Claims against Scouts founded on work of Islamophobic organisation
Categories: Latest News
Thursday February 07 2019
The Telegraph released an article reporting that a second Muslim scout has been suspended following a Telegraph investigation alleging that some mosques hosting scout groups have potential links with extremism.
Hussain Al Rawni, who manages the 304th Birmingham Scout group in conjunction with the Muslim Association of Britain (MAB) has been linked with extremism on the grounds of gender segregation. The article also alleges that he has links with the Muslim Brotherhood, although it does not provide any evidence citing this alleged link.
One of the reasons prompting investigations into Muslim scout organisations is the concern that young female scouts are advocating the hijab, however, it is unclear how or why this is problematic. A primary principle of so-called British values is mutual respect and tolerance of those with different faiths and those with none and yet Muslim girls and women seem to be excluded from such liberties.
Further allegations against scout leaders include encouraging members to be “Muslims first.” However, many people from Christian, Jewish and other religious backgrounds consider religious identity as tremendously important in guiding their values – and yet it is not an issue for concern and this religious identity in no way precludes nor undermines a “British” identity.
In addition, the ‘duty to God’ is a primary principle upheld and developed by the scouts – a fact that has been conveniently overlooked by the author of the article. It appears that the aim is merely to perpetuate the fear of Muslims as ‘Other’ – a group that fundamentally conflict with “Britishness” and is an attempt to smear British Muslim organisations such as the Muslim Association of Britain and the subsequent scouting groups.
Nikita Malik, Director of the Centre on Radicalisation and Terrorism of the Henry Jackson Society, states “The MAB has been a long-time proponent of Islamism in the UK and should not be in a position to host a Scout group. Hussain Al-Rawni, its scout leader in the UK, has a social media presence that propagates support for the network, and promotes dangerous terror-denying conspiracy theories and praises anti-Semitic organisations. This man should categorically not have access to children.” Nonetheless, no evidence was used to support these claims.
The sole source of the Telegraph’s investigation is the Henry Jackson Society (HJS), a group accused of being a “far-right, deeply anti-Muslim racist organisation…utilised as a propaganda outfit to smear other cultures, religions and ethnic groups”, not by a natural adversary of the organisation but rather a person who helped found HJS, Mr Matthew Jamison. The quote continues: “the far-right anti-Muslim racist nature of the HJS has helped to lay the intellectual groundwork for much of what President Trump and his Breitbart reading “alt-right” movement is attempting to do against Muslim people”.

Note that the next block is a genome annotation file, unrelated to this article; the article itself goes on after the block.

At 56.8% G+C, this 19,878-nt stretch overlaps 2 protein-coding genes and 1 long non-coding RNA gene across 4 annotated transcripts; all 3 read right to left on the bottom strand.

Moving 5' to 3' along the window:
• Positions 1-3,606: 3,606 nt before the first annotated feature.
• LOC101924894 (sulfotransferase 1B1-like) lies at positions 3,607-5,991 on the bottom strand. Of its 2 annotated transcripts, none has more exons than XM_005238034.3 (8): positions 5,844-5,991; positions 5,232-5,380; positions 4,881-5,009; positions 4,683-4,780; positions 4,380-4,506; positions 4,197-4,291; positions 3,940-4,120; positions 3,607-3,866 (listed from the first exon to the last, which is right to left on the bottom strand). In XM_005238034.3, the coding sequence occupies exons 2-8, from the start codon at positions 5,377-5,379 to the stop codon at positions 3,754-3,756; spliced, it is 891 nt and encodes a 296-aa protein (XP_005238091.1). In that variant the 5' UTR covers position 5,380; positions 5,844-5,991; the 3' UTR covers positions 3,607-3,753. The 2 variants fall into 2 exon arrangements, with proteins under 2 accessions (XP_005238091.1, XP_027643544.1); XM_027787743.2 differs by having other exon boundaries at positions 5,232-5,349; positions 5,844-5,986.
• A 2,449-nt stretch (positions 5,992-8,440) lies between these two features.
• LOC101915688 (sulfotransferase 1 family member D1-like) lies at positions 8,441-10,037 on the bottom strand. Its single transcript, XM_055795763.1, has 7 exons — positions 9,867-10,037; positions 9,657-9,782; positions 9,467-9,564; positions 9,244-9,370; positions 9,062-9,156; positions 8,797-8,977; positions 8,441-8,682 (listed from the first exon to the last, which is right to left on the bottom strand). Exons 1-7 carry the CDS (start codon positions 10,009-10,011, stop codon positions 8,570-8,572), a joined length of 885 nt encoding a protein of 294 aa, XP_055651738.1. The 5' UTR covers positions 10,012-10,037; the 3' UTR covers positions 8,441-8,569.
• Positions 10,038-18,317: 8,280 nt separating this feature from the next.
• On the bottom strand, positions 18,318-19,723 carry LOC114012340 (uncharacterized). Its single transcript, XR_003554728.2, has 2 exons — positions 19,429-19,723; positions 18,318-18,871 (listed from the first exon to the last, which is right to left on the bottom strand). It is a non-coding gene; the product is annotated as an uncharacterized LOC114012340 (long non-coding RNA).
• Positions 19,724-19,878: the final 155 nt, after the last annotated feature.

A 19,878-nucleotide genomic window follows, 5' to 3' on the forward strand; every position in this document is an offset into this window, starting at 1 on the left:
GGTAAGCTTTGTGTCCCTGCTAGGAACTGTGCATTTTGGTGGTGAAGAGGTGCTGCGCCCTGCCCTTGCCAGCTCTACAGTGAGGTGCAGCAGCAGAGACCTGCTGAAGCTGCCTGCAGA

The Director of HJS, Alan Mendoza, in June 2011 made the claim that “the European Muslim population has doubled in the past 30 years and is predicted to double again by 2040” and that “it has been difficult for European countries to absorb immigrants into their society given their failure to integrate newcomers”. The argument was later proven to be false, and nothing more than a “hyperbolic and inflammatory claim” largely based on data manipulation.
The Associate Director, Douglas Murray, has also made a string of Islamophobic comments in the past, such as advocating the need to restrict Muslims entering the UK, and that Muslim communities have enjoyed too many privileges whilst White Britons are silenced, thus fuelling negative stereotypes that Britain is slowly being “overrun” by Muslims as a separate ethnic group.
Beyond the comments made by senior HJS figures, it is also worth noting that in 2014, HJS was removed from the All Party Parliamentary Groups (APPGs) on homeland and international security for failing to “make available on request a list citing any commercial company which had donated more than £5,000 either as a single sum or cumulatively in the last 12 months”. They have also been condemned by a number of bodies such as Operation Black Vote and the National Union of Students. It is ironic that The Telegraph is accusing groups of being ‘extremists’ whilst basing their accusation on research from a group that has been publicly outed for entertaining an Islamophobic and far-right agenda.
The article also claimed that the MAB was asked to comment but failed to respond. However, MAB firmly denies that the Telegraph (or any other media outlet) requested comment on this matter. In response to the accusations, the MAB have said they are “proud of its efforts in supporting community and youth groups, and The Telegraph’s unsubstantiated claims are nothing more than dog-whistle Islamophobia.”
They added: “Whilst MAB consults with its solicitors and all parties concerned, it is interesting that the Telegraph continues to quote and refer to discredited, disreputable and totally unreliable sources such as the Henry Jackson Society who, among many other accusations, were expelled from Parliament due to lack of transparency. MAB takes such accusations seriously and reserves the right to reply to this poor and wholly inaccurate article, and will do so upon the conclusion of its consultations.”